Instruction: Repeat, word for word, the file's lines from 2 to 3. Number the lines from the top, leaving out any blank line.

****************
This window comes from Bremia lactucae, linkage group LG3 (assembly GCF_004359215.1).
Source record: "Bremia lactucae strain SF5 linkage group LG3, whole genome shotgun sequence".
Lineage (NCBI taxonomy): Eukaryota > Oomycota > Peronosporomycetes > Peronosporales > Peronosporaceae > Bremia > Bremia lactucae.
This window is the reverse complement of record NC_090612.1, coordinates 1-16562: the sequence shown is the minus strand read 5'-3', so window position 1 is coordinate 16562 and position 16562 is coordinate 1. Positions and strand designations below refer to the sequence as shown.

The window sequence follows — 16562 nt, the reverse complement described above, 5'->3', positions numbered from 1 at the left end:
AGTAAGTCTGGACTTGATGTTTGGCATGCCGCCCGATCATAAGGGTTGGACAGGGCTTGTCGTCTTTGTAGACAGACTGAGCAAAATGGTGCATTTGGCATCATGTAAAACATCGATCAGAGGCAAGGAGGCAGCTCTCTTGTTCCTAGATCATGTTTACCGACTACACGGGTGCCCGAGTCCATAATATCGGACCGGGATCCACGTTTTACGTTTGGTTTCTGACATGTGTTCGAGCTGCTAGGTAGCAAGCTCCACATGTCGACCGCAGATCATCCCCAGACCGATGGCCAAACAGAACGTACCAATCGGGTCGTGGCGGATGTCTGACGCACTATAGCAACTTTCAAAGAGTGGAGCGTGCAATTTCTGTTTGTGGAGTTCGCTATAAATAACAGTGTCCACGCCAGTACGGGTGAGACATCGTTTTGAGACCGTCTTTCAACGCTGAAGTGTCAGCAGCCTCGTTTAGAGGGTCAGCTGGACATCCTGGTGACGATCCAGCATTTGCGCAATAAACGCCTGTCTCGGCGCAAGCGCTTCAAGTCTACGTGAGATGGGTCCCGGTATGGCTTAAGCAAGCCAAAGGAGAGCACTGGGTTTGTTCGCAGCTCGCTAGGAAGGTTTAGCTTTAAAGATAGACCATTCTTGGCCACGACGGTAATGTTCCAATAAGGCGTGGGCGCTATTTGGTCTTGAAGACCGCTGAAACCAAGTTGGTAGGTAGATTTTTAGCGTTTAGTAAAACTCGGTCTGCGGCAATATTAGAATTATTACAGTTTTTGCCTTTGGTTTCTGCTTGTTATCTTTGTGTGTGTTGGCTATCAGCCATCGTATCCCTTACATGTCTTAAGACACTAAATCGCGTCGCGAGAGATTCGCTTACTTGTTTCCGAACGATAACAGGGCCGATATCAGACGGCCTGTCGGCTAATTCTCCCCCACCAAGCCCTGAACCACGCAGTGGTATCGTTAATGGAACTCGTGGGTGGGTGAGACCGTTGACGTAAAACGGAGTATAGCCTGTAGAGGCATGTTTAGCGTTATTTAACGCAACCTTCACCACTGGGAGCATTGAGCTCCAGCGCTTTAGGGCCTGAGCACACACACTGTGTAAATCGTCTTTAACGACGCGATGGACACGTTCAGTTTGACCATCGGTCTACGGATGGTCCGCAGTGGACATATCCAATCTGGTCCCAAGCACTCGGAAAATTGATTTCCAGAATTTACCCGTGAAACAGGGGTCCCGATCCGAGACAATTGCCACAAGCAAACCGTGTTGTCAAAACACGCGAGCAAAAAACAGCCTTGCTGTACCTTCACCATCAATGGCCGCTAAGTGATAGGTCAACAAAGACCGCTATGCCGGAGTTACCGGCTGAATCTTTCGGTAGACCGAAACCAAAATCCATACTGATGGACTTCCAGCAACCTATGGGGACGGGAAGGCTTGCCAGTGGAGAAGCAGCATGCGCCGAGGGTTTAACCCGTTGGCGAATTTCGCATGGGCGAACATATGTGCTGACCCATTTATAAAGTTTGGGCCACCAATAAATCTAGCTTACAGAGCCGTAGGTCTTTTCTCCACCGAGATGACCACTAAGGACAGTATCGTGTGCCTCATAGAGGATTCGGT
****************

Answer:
Source record: "Bremia lactucae strain SF5 linkage group LG3, whole genome shotgun sequence".
Lineage (NCBI taxonomy): Eukaryota > Oomycota > Peronosporomycetes > Peronosporales > Peronosporaceae > Bremia > Bremia lactucae.